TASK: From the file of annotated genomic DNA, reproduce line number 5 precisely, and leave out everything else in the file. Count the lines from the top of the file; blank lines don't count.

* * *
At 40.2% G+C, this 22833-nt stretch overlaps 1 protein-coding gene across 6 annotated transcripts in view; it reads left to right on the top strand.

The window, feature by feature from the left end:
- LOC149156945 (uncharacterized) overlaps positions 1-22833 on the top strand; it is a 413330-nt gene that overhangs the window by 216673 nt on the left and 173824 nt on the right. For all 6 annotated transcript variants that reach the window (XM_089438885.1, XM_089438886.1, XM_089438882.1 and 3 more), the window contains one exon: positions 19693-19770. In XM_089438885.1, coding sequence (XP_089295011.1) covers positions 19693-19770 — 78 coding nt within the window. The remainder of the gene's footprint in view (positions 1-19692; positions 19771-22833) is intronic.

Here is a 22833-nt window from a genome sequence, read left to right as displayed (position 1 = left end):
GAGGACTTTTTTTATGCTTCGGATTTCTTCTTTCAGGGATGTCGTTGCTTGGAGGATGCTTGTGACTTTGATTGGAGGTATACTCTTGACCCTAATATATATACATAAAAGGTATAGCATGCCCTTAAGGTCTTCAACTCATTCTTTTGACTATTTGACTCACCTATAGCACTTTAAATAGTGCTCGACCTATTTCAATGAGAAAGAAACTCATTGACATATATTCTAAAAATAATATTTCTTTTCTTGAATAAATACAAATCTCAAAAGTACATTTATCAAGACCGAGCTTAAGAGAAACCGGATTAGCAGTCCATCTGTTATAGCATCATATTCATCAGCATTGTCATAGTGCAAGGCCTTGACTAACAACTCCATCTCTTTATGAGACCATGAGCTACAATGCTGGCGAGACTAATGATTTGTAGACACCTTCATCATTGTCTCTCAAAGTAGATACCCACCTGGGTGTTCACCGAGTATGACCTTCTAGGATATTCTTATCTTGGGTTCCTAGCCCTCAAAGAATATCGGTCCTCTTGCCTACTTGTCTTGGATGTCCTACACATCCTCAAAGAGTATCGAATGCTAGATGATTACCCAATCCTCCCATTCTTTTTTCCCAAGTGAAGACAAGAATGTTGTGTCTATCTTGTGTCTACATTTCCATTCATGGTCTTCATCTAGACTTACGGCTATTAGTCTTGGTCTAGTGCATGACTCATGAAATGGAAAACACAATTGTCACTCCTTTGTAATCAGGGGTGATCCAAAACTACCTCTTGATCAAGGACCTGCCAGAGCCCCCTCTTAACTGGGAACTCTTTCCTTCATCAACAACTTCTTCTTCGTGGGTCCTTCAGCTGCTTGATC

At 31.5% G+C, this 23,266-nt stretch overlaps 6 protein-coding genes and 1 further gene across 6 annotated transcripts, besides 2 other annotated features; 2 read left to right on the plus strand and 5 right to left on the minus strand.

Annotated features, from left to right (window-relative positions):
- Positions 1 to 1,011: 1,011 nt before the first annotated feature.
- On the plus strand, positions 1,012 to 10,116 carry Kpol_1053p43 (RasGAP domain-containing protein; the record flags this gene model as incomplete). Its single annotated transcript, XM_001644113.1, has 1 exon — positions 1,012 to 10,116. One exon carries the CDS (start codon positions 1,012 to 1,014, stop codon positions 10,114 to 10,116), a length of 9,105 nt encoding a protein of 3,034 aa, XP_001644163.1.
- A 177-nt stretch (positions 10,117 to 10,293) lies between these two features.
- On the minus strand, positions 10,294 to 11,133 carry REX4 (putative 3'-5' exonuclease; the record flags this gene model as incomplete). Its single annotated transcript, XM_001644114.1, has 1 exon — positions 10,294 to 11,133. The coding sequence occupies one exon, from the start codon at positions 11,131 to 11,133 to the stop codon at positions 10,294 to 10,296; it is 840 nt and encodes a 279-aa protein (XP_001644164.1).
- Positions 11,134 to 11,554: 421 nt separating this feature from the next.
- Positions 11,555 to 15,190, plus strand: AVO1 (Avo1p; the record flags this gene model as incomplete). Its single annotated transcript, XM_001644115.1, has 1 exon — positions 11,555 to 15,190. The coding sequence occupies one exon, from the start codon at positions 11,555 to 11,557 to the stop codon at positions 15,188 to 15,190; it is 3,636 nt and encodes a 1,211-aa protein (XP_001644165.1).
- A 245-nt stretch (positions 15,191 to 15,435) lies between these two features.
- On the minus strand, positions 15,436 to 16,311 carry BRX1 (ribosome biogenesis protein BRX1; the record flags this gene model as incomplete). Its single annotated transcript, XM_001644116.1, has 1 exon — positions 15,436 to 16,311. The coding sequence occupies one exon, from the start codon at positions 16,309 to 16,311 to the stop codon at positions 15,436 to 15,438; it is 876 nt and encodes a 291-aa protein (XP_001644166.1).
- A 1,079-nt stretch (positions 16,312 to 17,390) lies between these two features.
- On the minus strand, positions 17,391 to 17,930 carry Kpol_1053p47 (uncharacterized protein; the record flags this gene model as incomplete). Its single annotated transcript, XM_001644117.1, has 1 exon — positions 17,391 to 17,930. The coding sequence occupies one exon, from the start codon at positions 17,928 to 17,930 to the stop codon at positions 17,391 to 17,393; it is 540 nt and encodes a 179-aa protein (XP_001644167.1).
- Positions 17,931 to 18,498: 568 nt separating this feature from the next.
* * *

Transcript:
GAGGACTTTTTTTATGCTTCGGATTTCTTCTTTCAGGGATGTCGTTGCTTGGAGGATGCTTGTGACTTTGATTGGAGGTATACTCTTGACCCTAATATATATACATAAAAGGTATAGCATGCCCTTAAGGTCTTCAACTCATTCTTTTGACTATTTGACTCACCTATAGCACTTTAAATAGTGCTCGACCTATTTCAATGAGAAAGAAACTCATTGACATATATTCTAAAAATAATATTTCTTTTCTTGAATAAATACAAATCTCAAAAGTACATTTATCAAGACCGAGCTTAAGAGAAACCGGATTAGCAGTCCATCTGTTATAGCATCATATTCATCAGCATTGTCATAGTGCAAGGCCTTGACTAACAACTCCATCTCTTTATGAGACCATGAGCTACAATGCTGGCGAGACTAATGATTTGTAGACACCTTCATCATTGTCTCTCAAAGTAGATACCCACCTGGGTGTTCACCGAGTATGACCTTCTAGGATATTCTTATCTTGGGTTCCTAGCCCTCAAAGAATATCGGTCCTCTTGCCTACTTGTCTTGGATGTCCTACACATCCTCAAAGAGTATCGAATGCTAGATGATTACCCAATCCTCCCATTCTTTTTTCCCAAGTGAAGACAAGAATGTTGTGTCTATCTTGTGTCTACATTTCCATTCATGGTCTTCATCTAGACTTACGGCTATTAGTCTTGGTCTAGTGCATGACTCATGAAATGGAAAACACAATTGTCACTCCTTTGTAATCAGGGGTGATCCAAAACTACCTCTTGATCAAGGACCTGCCAGAGCCCCCTCTTAACTGGGAACTCTTTCCTTCATCAACAACTTCTTCTTCGTGGGTCCTTCAGCTGCTTGATC